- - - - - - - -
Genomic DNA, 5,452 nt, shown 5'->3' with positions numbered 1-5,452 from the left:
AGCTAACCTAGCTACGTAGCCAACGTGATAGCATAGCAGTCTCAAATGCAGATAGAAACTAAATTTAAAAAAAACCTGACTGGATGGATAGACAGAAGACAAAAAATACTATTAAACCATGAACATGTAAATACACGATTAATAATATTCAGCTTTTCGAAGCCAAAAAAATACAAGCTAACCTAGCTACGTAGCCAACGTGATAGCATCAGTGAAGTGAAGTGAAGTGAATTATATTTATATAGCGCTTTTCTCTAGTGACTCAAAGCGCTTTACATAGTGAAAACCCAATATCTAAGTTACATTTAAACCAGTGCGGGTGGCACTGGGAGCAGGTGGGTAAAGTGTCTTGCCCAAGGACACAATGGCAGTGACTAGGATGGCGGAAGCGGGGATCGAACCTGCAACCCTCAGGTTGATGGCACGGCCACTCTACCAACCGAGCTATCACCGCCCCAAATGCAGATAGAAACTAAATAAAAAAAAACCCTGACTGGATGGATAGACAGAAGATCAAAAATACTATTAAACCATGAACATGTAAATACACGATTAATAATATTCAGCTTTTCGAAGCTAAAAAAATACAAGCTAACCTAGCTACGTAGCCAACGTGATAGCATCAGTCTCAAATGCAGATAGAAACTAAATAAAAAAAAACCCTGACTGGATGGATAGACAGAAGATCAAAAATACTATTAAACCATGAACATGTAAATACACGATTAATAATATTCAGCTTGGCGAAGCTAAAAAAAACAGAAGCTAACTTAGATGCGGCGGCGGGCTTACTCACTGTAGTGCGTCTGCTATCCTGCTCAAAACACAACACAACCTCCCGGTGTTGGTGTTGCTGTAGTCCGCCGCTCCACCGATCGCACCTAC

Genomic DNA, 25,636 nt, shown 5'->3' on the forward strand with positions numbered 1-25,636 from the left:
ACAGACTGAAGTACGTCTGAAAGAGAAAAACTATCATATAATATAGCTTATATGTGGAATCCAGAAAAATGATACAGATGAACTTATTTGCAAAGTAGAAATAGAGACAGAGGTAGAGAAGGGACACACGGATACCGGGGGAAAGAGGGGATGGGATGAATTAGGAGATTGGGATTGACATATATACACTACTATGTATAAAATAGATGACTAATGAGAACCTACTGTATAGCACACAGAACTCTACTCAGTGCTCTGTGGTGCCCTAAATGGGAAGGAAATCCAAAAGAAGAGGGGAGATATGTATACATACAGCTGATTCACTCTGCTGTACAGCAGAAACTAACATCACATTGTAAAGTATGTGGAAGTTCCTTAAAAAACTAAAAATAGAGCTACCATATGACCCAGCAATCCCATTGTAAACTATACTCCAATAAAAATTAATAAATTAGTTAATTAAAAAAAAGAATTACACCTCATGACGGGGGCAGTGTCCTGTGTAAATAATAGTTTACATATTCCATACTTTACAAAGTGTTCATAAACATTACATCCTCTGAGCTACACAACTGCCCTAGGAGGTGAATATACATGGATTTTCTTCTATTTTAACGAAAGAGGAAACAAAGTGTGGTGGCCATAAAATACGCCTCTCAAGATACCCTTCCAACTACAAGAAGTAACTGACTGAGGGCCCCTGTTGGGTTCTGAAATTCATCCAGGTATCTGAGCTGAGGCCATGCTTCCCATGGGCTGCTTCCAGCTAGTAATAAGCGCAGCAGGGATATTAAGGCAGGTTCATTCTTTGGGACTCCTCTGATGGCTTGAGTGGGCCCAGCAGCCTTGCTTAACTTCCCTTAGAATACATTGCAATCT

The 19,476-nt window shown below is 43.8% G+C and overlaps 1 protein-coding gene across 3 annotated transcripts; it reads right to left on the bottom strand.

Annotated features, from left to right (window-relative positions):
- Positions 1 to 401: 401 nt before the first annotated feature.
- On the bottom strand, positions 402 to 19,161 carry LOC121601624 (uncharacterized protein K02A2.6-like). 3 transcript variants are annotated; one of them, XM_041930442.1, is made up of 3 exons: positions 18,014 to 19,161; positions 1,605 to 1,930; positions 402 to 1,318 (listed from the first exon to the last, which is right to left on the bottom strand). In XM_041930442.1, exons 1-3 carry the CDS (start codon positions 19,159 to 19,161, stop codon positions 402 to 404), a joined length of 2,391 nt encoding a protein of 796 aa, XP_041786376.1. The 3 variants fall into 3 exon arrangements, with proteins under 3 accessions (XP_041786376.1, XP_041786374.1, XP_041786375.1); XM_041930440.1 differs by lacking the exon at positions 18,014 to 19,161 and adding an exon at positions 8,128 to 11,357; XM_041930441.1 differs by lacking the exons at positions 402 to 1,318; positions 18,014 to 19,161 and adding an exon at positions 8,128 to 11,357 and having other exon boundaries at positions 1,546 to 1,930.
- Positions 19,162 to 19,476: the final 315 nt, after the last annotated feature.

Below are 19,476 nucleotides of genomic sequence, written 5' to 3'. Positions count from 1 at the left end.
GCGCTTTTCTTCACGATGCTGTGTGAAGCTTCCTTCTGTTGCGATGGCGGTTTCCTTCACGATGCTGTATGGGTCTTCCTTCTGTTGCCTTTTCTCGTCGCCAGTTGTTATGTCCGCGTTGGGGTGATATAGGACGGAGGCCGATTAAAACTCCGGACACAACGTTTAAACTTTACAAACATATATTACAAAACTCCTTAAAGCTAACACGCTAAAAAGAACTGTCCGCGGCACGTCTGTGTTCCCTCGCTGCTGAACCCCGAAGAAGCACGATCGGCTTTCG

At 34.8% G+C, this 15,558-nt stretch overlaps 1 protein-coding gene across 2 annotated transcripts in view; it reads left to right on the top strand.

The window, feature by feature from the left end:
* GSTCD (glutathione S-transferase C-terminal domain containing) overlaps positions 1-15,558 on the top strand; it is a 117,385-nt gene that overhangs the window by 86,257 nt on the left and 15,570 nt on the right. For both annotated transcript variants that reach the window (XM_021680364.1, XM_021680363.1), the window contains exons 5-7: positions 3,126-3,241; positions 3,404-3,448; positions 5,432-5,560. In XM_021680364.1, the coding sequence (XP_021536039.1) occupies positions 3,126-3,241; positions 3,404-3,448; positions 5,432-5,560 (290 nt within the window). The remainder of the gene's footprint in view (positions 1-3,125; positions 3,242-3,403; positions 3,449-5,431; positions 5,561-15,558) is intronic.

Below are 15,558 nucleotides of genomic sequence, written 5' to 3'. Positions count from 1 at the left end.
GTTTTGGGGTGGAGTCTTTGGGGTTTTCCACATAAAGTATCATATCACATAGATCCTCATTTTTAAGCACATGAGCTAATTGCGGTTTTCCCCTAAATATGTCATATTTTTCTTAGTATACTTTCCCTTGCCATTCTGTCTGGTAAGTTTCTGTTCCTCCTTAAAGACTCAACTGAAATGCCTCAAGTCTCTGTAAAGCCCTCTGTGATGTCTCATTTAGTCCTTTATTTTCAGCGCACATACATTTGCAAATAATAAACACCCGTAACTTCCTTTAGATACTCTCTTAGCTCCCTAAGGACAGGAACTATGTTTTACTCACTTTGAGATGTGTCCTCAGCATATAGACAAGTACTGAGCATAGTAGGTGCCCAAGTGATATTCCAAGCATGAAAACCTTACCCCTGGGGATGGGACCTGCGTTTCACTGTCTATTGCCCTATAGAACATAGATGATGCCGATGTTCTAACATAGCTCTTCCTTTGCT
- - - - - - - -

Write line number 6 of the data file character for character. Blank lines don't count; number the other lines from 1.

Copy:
Annotated features, from left to right (window-relative positions):